Scientific Results

Imaging live humans through smoke and flames using far-infrared digital holography

Year: 2013

Authors: Locatelli M., Pugliese E., Paturzo M., Bianco V., Finizio A., Pelagotti A., Poggi P., Miccio L., Meucci R., Ferraro P.

Autors Affiliation: CNR Istituto Nazionale di Ottica—Largo E. Fermi, 6 50125 Firenze, Italy;
CNR Istituto Nazionale di Ottica—Sezione di Napoli, Via Campi Flegrei, 34 80078 Pozzuoli (Napoli), Italy

Abstract: The ability to see behind flames is a key challenge for the industrial field and particularly for the safety field. Development of new technologies to detect live people through smoke and flames in fire scenes is an extremely desirable goal since it can save human lives. The latest technologies, including equipment adopted by fire departments, use infrared bolometers for infrared digital cameras that allow users to see through smoke. However, such detectors are blinded by flame-emitted radiation. Here we show a completely different approach that makes use of lensless digital holography technology in the infrared range for successful imaging through smoke and flames. Notably, we demonstrate that digital holography with a cw laser allows the recording of dynamic human-size targets. In this work, easy detection of live, moving people is achieved through both smoke and flames, thus demonstrating the capability of digital holography at 10.6 mu m. (C) 2013 Optical Society of America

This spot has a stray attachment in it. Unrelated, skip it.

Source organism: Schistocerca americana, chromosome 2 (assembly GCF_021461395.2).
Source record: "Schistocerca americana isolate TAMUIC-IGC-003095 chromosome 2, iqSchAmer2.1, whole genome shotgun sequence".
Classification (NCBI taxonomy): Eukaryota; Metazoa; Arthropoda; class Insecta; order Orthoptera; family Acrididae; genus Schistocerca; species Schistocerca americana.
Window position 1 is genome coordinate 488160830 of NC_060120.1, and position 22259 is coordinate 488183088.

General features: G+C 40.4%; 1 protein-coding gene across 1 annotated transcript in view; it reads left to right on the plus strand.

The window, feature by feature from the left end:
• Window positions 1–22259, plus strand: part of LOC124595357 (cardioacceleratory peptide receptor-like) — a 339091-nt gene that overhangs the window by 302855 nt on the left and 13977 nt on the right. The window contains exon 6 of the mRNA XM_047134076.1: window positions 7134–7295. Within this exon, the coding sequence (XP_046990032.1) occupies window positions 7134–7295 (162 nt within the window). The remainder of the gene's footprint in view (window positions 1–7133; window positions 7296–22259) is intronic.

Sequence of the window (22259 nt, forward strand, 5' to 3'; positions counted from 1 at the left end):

Journal/Review: OPTICS EXPRESS

Volume: 21 (5)      Pages from: 5379  to: 5390

More Information: This research was funded by the MIUR (Italian Ministry for Research and University) within the PON project IT@CHA PON01_00980 Italian Technologies for Advanced Application in Cultural Heritage Assets.
KeyWords: Accident prevention; Computer generated holography; Continuous wave lasers, Digital holography; Far-infrared; Fire department; Industrial fields; Infrared range; Latest technology; Moving peoples; New technologies, Smoke, article; fire; holography; human; infrared radiation; methodology; smoke; three dimensional imaging, Fires; Holography; Humans; Imaging, Three-Dimensional; Infrared Rays; Smoke
DOI: 10.1364/OE.21.005379

Citations: 63
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English